A federal judge on Tuesday struck down a Texas law that LGBTQ advocates feared would ban drag shows in the state and imprison performers.
The law, which Republican Gov. Greg Abbott signed in June, expanded existing state law to prevent children from exposure to sexually explicit performances. While the legislation, Senate Bill 12, does not cite drag specifically, drag performers feared that it was passed with the intention of criminalizing the art form, which has deep ties to the LGBTQ community, and would that it repress their freedom of expression.
The bill’s statement of intent leads with and repeatedly cites drag shows as a threat to children. And on the day Abbott signed the bill into law, he shared an article about it and wrote, “Texas Governor Signs Law Banning Drag Performances in Public. That’s right.”
U.S. District Judge David Hittner, who was nominated by Republican President Ronald Reagan, ruled in favor of the plaintiffs, writing that the law “impermissibly infringes on the First Amendment and chills free speech.”
“Not all people will like or condone certain performances,” Hittner wrote. “This is no different than a person’s opinion on certain comedy or genres of music, but that alone does not strip First Amendment protection.”
Hittner — who temporarily blocked the law from taking effect last month — added that the “chilling effect S.B. 12 will have on speech in general outweighs any hardship on the State of Texas.”
LGBTQ advocates and drag performers celebrated the ruling.
“LGBTQIA+ Texans, venue owners, performers, and our allies all came together to uphold free expression in our state — and we won,” the American Civil Liberties Union of Texas, which filed the lawsuit on behalf of the plaintiffs, wrote on X, formerly Twitter. “This work isn’t done but for now we celebrate. Long live Texas drag!”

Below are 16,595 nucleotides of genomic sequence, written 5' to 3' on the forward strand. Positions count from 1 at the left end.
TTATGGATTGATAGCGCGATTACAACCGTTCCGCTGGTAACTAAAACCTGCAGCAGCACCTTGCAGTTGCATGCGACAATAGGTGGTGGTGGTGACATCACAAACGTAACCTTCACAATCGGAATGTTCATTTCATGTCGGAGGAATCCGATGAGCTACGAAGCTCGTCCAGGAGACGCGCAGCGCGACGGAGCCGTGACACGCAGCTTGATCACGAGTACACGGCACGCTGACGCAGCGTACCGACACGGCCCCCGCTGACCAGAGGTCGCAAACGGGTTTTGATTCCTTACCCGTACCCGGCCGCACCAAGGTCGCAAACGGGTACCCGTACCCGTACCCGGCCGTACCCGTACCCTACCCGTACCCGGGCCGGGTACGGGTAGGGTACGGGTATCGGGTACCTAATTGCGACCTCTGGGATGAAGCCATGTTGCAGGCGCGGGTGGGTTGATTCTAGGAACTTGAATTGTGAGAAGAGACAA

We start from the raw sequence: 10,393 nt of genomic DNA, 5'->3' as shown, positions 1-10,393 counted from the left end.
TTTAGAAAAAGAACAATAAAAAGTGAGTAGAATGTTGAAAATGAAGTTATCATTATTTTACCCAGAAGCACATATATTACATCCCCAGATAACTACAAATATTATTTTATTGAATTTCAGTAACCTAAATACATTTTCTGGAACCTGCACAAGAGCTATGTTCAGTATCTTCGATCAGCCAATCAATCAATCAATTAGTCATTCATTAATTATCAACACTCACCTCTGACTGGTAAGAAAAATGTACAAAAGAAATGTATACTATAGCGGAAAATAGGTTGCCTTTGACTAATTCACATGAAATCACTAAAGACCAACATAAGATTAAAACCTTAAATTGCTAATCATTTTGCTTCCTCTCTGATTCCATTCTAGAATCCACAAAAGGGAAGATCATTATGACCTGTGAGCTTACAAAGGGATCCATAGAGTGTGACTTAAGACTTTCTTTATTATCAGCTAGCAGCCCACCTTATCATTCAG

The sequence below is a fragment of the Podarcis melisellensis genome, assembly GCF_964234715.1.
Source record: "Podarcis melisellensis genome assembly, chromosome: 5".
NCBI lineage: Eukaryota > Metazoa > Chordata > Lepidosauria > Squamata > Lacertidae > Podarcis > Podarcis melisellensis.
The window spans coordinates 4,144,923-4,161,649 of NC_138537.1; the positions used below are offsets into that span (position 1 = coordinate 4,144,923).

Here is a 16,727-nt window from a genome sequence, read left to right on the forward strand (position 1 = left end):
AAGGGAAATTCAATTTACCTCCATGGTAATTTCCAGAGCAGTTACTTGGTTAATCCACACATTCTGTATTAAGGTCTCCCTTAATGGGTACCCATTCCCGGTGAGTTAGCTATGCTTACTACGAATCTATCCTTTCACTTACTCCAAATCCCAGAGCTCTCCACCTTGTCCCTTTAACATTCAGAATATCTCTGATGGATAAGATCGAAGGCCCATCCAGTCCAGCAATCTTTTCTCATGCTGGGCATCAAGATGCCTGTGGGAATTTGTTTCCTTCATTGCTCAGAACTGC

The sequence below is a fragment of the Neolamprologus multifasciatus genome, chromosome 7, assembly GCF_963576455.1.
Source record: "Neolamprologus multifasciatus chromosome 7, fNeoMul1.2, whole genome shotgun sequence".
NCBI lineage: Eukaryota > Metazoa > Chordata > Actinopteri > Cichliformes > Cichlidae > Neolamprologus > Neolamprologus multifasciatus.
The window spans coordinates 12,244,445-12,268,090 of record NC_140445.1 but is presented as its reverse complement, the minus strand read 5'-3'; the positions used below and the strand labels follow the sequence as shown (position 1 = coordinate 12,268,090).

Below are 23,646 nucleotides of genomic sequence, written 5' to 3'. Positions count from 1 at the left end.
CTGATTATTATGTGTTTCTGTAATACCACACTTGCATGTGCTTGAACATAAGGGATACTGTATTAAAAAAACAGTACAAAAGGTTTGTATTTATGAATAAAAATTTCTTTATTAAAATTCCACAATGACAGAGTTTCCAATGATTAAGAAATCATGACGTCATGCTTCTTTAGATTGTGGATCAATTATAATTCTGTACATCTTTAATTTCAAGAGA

Texas drag performer Brigitte Bandit, one of the plaintiffs, said in a statement to NBC affiliate KXAN of Austin that she was “relieved and grateful for the court’s ruling.”
“My livelihood and community has seen enough hatred and harm from our elected officials,” Bandit said. “This decision is a much needed reminder that queer Texans belong and we deserve to be heard by our lawmakers.”
A spokesperson for State Attorney General Ken Paxton — the lead defendant in the case who was acquitted during a historic impeachment trial earlier this month — confirmed in a brief email late Tuesday evening that Paxton will appeal the ruling.
Lt. Gov. Dan Patrick, a Republican, also suggested after the ruling that legislators will again try to restrict drag performances in the state.
“#SB12, which restricts children from being exposed to drag queen performances, is about protecting young children and families,” Patrick wrote on X. “This story is not over.
Republican legislators in more than a dozen states are trying to restrict drag performances, particularly in the presence of minors.
Montana and Tennessee have passed laws that explicitly limit drag performances in some capacity, and four other states — Arkansas, Florida, North Dakota and Texas — passed laws this year that regulate “adult” performances and could be used to target or restrict drag, according to the LGBTQ policy think tank Movement Advancement Project. Tennessee’s drag law was similarly ruled unconstitutional this year, and the laws in Arkansas and Florida are not enforceable pending ongoing lawsuits.